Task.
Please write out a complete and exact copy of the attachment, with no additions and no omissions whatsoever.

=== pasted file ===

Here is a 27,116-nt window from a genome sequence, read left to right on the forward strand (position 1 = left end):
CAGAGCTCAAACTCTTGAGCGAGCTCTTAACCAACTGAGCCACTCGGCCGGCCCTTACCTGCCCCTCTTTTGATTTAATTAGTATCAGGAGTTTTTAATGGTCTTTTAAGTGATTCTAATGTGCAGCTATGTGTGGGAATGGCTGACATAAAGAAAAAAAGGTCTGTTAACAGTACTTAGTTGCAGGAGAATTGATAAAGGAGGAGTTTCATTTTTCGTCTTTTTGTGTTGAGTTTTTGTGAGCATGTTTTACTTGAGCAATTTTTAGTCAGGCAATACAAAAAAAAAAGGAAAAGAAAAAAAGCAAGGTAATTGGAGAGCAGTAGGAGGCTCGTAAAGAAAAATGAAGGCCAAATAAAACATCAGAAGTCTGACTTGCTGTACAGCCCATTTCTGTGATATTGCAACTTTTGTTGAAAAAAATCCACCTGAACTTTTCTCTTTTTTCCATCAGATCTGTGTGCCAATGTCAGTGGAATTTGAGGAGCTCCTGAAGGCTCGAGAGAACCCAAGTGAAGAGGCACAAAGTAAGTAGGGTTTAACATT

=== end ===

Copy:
Here is a 27,116-nt window from a genome sequence, read left to right on the forward strand (position 1 = left end):
CAGAGCTCAAACTCTTGAGCGAGCTCTTAACCAACTGAGCCACTCGGCCGGCCCTTACCTGCCCCTCTTTTGATTTAATTAGTATCAGGAGTTTTTAATGGTCTTTTAAGTGATTCTAATGTGCAGCTATGTGTGGGAATGGCTGACATAAAGAAAAAAAGGTCTGTTAACAGTACTTAGTTGCAGGAGAATTGATAAAGGAGGAGTTTCATTTTTCGTCTTTTTGTGTTGAGTTTTTGTGAGCATGTTTTACTTGAGCAATTTTTAGTCAGGCAATACAAAAAAAAAAGGAAAAGAAAAAAAGCAAGGTAATTGGAGAGCAGTAGGAGGCTCGTAAAGAAAAATGAAGGCCAAATAAAACATCAGAAGTCTGACTTGCTGTACAGCCCATTTCTGTGATATTGCAACTTTTGTTGAAAAAAATCCACCTGAACTTTTCTCTTTTTTCCATCAGATCTGTGTGCCAATGTCAGTGGAATTTGAGGAGCTCCTGAAGGCTCGAGAGAACCCAAGTGAAGAGGCACAAAGTAAGTAGGGTTTAACATT